We could also have health insurance vouchers for children. As long as the vouchers were applicable to individual plans for each child, there is no incentive to have more children just to receive welfare benefits to apply to the same family plan. But those who want to have extra children could afford to buy those children at least catastrophic health coverage. If such vouchers replace the current tax loophole for employer-provided health coverage, we decouple health coverage from employment. This is very useful for part time and seasonal workers.
A Higher Standard for Sexual Morality
Temptation leads to sin. The more years between puberty and marriage, the greater the temptation to fornicate. Our society keeps pushing the economically (and socially) acceptable marriage age ever later. As a result, getting married while still a virgin has become…weird. Playing around before marriage, or at least having one or more trial marriages before the real commitment has become the norm. The pulpit cannot reverse the trend. Neither can a campaign against legal gay marriage. We need to make puberty later or marriage earlier if we want traditional norms to be normal once again.
We might be able to make puberty a bit later. Estrogen-like chemicals from plastics, pesticides, and hormone-pumped meats might be making girls hit puberty earlier. Conservative Christians might do well to join forces with environmentalists on these issues. But do remember that Romeo and Juliet were just 15 and 13 years old respectively. Shakespeare might have been poking a bit of fun at Italians with those numbers, but there are other records of very early marriage customs from the days long before plastics and hormone-fed dairy cows.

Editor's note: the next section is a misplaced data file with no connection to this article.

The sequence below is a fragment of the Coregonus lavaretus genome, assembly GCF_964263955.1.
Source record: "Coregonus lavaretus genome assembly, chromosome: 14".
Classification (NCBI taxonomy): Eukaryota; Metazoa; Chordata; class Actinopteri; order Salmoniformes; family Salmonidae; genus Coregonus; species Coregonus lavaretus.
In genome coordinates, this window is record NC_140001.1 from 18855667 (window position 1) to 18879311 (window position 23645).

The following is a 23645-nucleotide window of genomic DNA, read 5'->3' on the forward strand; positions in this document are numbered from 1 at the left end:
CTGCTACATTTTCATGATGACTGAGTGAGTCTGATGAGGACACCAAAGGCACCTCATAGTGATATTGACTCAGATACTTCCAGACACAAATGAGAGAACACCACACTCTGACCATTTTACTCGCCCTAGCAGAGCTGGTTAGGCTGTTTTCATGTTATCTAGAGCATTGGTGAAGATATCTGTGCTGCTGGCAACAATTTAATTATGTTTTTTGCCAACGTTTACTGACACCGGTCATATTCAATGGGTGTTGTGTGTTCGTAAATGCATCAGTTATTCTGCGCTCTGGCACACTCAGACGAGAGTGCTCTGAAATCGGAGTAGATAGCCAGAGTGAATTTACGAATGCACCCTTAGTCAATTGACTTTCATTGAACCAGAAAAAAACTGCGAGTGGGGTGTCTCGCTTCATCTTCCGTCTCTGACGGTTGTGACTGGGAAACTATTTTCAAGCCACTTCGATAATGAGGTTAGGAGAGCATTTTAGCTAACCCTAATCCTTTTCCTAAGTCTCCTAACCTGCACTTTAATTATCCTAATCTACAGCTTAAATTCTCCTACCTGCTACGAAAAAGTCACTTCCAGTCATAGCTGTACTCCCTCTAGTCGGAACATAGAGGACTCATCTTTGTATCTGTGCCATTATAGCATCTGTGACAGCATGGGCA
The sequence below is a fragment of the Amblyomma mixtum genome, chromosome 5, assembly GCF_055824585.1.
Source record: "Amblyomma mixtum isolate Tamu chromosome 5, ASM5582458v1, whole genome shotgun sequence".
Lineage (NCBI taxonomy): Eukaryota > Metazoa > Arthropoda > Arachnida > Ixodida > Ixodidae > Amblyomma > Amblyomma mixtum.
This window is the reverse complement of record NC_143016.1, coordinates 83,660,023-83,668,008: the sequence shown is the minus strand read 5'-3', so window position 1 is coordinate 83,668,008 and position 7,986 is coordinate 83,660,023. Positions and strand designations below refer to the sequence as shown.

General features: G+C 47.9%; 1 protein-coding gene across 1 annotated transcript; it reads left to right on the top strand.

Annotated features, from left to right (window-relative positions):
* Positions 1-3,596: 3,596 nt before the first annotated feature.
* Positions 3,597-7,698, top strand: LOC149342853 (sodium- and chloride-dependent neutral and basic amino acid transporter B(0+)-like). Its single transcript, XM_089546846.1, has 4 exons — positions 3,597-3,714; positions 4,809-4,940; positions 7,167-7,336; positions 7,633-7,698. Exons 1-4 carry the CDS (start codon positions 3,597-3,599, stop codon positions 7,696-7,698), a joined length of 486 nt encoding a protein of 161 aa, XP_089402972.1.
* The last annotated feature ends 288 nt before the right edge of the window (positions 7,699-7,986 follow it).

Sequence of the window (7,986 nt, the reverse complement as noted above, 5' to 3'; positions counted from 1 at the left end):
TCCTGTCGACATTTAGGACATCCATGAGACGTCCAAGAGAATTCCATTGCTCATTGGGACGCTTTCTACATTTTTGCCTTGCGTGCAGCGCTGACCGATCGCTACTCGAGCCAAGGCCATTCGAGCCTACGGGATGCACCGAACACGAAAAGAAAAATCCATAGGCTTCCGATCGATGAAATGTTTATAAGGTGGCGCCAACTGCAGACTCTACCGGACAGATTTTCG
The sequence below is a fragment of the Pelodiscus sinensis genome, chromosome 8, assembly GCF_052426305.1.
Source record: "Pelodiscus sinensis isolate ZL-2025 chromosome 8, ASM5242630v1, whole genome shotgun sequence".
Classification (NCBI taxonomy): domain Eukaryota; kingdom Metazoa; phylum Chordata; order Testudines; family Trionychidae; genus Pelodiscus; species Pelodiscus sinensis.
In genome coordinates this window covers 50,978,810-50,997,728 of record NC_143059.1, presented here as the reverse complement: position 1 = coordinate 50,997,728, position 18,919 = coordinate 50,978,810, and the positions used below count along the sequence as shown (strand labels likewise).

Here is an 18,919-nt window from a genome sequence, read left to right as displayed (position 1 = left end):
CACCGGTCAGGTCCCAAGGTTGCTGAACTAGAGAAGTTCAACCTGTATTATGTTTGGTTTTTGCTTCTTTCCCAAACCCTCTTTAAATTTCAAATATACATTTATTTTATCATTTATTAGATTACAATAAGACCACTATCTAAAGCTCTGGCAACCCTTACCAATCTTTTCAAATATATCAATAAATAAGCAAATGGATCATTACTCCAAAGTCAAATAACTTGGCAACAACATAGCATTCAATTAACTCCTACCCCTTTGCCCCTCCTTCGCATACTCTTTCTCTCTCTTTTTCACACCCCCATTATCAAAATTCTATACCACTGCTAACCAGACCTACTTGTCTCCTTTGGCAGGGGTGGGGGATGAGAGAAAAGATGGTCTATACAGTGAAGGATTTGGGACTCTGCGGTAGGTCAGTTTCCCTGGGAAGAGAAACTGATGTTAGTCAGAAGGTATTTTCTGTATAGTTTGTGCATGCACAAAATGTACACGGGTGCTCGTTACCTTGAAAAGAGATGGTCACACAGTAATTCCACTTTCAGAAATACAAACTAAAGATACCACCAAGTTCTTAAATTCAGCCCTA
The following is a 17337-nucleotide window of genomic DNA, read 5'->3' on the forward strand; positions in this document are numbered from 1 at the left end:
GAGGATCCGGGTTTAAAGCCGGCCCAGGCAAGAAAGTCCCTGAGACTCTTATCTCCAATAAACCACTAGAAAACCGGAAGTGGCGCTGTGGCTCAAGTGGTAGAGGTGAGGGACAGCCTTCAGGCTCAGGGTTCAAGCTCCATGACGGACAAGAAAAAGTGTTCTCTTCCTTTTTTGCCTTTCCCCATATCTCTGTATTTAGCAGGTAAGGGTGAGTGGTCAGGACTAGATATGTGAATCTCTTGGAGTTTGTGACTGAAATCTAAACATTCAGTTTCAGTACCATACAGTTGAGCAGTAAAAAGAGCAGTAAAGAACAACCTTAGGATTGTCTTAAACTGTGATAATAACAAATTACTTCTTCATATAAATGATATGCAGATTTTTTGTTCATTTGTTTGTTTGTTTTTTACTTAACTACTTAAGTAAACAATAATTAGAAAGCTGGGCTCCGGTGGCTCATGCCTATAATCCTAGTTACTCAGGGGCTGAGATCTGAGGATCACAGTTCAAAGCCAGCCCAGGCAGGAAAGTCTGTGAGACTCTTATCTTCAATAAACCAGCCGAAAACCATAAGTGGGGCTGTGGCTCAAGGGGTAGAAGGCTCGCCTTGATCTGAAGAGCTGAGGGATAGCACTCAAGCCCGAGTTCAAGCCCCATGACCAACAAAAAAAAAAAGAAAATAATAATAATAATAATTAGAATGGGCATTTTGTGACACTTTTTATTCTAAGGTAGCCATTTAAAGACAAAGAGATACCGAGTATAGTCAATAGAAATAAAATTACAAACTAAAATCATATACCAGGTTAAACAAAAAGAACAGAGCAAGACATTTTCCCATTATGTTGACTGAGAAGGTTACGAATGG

While 15 is certainly younger than optimal for marriage, expecting everyone to wait until 21 or later is a recipe for making premarital sex the norm. For this and other reasons, I think Charles Murray made a mistake calling for the basic income guarantee to begin at age 21. Eighteen years makes more sense. Yes, some will blow the money on fast cars and partying. But others could use the money for college or starting a career – or marriage – without debt. (And with people using unconditional money for college, people will think twice about overpaying for colleges which spend too much on research, grounds keeping, and football teams.)
If we apply the free money idea to schools, we might encourage better morals among the not-so-poor as well. Replace public education with school vouchers and some schools might actually prepare future tradesmen for a career which begins straight out of high school. Academic schools might dispense with the uniform speed for all subjects model of education. The future literary figure could take college level language classes while still struggling with basic algebra. The future physicist could be doing computer science and calculus while struggling with poetry analysis. Today, we demand general studies until one reaches junior year of college or even graduate school. If we allowed earlier specialization, the brainiacs could get graduate level degrees in their specialty years earlier – and get married at a reasonable age if they so choose.
If you wish to focus on the family, focus on free money.